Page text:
Sounds of Summer: Vic Mensa Owns His Story Of Chicago Struggles And Drug Addiction On ‘The …

SXSW Film-Interactive-Music - Day 8SXSW Film-Interactive-Music - Day 8

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On the opening track of his debut album, Vic Mensa takes the listener back to his childhood bedroom where he’s drowning in music-making. His creative process is interrupted by his father banging on his door: “Victor. Turn down the music, you have school tomorrow…You’re spending too much time in the studio.” Despite pressure from a caring dad, Mensa is too focused on his dreams. “Didn’t I tell you we was gon’ make it to the top n*gga?” he spits. He was always sure of the success he is now living. What he didn’t see coming were the growing pains he’d endure while ascending to fame in his late teens and early 20s.

Mensa began taking music seriously as part of the band Kids These Days from 2009 to 2013. “I started realizing my talents ‘bout the time I was 15,” he rapped on “Memories on 47th St.” After going solo, he signed to Roc Nation and had stamps of approval from hip hop’s finest including Jay-Z, Kanye West, and Common. On the surface, he was on the up and up, but on the inside, he spiraled down a path of prescription pill addiction, dysfunctional relationships, and suicidal thoughts. On the soulful, detailed, and passionate The Autobiography, Mensa offers a vulnerable take on these darker moments of his life and the South Side Chicago upbringing that shaped the man he is today.

Before arriving to a place to expose these wounds, Mensa felt he needed to sober up. “I was just really dependent on drugs and very depressed and suicidal and I couldn’t express anything but darkness. I was so lost,” he told Billboard in July. Mensa shelved an album he was initially recording called Traffic, shook his habits and then made The Autobiography, a project he was proud to reveal to his loyal fans.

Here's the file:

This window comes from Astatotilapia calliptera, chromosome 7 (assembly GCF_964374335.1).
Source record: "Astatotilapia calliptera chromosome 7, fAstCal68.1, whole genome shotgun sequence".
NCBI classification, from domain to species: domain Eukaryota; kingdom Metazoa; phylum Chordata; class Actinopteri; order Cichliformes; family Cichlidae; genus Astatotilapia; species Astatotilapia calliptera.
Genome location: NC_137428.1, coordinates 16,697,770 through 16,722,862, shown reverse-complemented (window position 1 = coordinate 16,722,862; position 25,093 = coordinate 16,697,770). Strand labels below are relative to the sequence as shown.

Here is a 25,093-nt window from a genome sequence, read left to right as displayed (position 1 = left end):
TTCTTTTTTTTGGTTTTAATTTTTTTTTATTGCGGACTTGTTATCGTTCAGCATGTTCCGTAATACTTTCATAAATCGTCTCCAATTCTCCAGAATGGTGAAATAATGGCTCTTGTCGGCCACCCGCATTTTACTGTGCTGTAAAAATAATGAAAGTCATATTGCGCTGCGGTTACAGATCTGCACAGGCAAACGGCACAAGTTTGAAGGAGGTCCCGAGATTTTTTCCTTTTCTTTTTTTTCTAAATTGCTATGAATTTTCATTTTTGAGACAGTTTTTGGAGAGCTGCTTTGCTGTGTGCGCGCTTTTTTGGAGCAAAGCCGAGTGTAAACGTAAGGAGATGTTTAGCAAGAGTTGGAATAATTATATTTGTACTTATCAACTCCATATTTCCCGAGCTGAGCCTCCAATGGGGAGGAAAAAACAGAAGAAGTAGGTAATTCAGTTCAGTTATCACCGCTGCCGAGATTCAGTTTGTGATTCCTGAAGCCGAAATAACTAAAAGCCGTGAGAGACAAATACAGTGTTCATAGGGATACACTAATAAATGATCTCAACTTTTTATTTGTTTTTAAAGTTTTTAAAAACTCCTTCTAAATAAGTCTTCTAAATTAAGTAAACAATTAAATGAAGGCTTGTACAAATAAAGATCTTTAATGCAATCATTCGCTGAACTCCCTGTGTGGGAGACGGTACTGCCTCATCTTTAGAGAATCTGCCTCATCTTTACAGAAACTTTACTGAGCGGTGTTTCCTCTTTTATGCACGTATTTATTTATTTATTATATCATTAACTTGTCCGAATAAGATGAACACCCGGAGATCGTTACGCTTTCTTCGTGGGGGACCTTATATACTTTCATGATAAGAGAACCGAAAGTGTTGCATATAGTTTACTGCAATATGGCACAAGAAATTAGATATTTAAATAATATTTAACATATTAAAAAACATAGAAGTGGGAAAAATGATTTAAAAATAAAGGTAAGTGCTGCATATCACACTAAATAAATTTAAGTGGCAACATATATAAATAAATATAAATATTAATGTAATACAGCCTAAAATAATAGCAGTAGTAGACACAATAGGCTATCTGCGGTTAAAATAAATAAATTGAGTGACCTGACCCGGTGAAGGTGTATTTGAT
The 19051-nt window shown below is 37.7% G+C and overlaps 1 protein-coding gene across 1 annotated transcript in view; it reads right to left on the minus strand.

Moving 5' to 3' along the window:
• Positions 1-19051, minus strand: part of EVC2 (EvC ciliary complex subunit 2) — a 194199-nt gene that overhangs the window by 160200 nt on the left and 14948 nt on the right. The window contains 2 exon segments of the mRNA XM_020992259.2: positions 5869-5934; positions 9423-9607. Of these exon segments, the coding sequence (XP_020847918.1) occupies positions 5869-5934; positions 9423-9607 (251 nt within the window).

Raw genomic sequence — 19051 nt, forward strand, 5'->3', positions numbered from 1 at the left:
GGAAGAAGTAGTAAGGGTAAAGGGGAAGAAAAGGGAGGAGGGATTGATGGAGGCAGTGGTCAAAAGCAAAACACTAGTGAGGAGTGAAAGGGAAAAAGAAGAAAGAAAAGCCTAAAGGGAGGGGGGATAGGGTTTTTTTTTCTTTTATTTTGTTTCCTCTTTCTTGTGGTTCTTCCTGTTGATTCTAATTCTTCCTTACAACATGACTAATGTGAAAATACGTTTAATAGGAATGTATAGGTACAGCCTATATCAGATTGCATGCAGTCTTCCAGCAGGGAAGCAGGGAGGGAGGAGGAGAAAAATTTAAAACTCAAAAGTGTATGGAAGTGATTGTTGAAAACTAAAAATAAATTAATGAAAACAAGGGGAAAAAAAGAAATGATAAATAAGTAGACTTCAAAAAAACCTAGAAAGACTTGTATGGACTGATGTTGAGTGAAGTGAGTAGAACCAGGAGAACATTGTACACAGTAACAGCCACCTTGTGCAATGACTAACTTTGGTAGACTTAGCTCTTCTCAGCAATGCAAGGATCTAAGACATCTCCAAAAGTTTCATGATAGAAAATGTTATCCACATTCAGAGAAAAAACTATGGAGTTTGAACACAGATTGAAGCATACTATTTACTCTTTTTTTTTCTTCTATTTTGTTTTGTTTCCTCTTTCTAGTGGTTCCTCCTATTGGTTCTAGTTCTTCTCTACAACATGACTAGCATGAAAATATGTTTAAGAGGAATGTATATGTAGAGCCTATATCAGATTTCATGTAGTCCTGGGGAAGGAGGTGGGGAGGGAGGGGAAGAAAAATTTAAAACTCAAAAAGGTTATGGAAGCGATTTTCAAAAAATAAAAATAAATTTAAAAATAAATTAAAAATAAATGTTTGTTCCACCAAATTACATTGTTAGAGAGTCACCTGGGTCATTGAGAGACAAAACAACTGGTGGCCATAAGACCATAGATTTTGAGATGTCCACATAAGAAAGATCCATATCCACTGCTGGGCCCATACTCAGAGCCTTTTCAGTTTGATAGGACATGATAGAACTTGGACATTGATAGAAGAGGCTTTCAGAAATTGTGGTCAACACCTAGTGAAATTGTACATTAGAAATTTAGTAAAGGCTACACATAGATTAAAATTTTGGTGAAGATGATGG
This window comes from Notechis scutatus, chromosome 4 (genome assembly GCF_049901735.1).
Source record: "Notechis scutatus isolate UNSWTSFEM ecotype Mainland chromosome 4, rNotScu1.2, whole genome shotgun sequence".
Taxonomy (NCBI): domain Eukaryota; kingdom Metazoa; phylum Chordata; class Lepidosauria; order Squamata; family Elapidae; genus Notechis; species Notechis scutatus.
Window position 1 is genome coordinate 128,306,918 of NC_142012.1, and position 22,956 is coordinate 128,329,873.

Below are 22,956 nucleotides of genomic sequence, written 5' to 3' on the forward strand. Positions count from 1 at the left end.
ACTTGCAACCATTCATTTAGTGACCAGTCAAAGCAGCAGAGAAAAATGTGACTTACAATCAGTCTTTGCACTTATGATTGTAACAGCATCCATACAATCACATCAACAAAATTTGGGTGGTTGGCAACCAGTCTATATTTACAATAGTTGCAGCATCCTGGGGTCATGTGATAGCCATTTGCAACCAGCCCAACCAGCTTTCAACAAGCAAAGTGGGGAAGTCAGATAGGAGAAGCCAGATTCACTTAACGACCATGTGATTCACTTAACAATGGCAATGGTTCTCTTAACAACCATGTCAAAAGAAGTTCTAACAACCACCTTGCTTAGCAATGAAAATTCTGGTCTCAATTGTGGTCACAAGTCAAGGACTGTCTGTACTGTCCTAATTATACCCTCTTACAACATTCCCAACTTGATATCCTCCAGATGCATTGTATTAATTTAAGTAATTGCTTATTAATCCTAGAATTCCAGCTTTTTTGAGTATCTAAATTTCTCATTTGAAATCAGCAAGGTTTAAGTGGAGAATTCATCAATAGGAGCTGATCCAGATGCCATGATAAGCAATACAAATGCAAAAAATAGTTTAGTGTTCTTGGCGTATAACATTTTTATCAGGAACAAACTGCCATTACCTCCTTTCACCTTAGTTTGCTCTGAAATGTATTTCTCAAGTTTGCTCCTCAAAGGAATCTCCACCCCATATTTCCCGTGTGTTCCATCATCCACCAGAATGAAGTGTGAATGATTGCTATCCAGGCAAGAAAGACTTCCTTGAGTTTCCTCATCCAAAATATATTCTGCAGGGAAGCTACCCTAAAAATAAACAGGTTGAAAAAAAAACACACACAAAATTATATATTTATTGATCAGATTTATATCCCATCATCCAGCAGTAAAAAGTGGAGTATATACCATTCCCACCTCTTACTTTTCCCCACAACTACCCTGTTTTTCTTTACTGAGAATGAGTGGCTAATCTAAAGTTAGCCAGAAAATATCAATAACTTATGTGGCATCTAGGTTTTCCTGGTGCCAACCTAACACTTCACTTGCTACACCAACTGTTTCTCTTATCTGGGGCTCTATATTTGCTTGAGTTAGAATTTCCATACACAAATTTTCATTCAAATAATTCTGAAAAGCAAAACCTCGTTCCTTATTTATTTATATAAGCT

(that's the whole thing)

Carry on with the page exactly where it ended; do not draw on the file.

On “Memories on 47th St.,” Mensa paints a visual of how his solid home life juxtaposed the social ills of Chicago’s street culture. “Gunshots outside my window, drug deals out by the Citgo / But mama always made sure the tooth fairy found my pillow/ My pops was always workin’, he put the family first.” On this track, he also pinpoints his first encounters with racially-charged police harassment. “At age 12 I learned the difference between White and Black / Police pulled me off of my bike, I landed on my back.”

He goes deeper into how these social ills affected him on a personal level. On “Heaven on Earth,” the 24-year-old recites a letter to his dead, older brother Cam, who was a victim of gun violence. On the second verse, Mensa raps Cam’s response, turning the song into a dramatic dialogue. He gives Vic sound advice that saves his life. “I see you in that bathroom stall suicidal with that gun in hand / How could you wanna die? Sh*t is so good for you.”

Another tale that Vensa unveils from his younger years is “Coffee and Cigarettes,” which is about his first bout with unrequited love. “She was only 17, first girl that broke my heart / Now I think I take it out on every girl I take out.” In his reflections, the Chicago artist has understood that hurt people hurt people.

The most graphic presentation on the album is “Wings,” featuring Pharrell Williams and slam poet legend Saul Williams. On the cut, Mensa introduces us to Victor, his truest self. He details the consequences he faced while popping pills. “I read the signs I was close to overdose like Prince / Picking pill pieces up out of the bathroom sink / Like an armored truck ride in the brink / I’d probably be a vegetable if not for medical attention.” On the second verse, he unleashes the intense, self-destructive thoughts that once ran in his mind. “You’ll never be good enough, nigga, you never was / Nobody fucking needs you, you should just jump off the bridge.”

Mensa’s vivid storytelling is purposeful and brings normalcy to the discussion around mental and emotional health for young Black men. He doesn’t preach what someone should or should not do. Instead, the rapper is real about his fight with drugs close brushes with death.

As a young African-American man who has been fortunate to grow past the tough surroundings that stifled him, he seems fully aware there are those still living the life he escaped. In rapping about these realities, he reminds the world that there are many fractures in America, particularly in his hometown of Chicago. Mensa doesn’t have to be an outspoken voice in this way, but he chooses to be. And perhaps after hitting rock bottom, there is nothing to lose by keeping things 100 percent real. Vic Mensa is a survivor.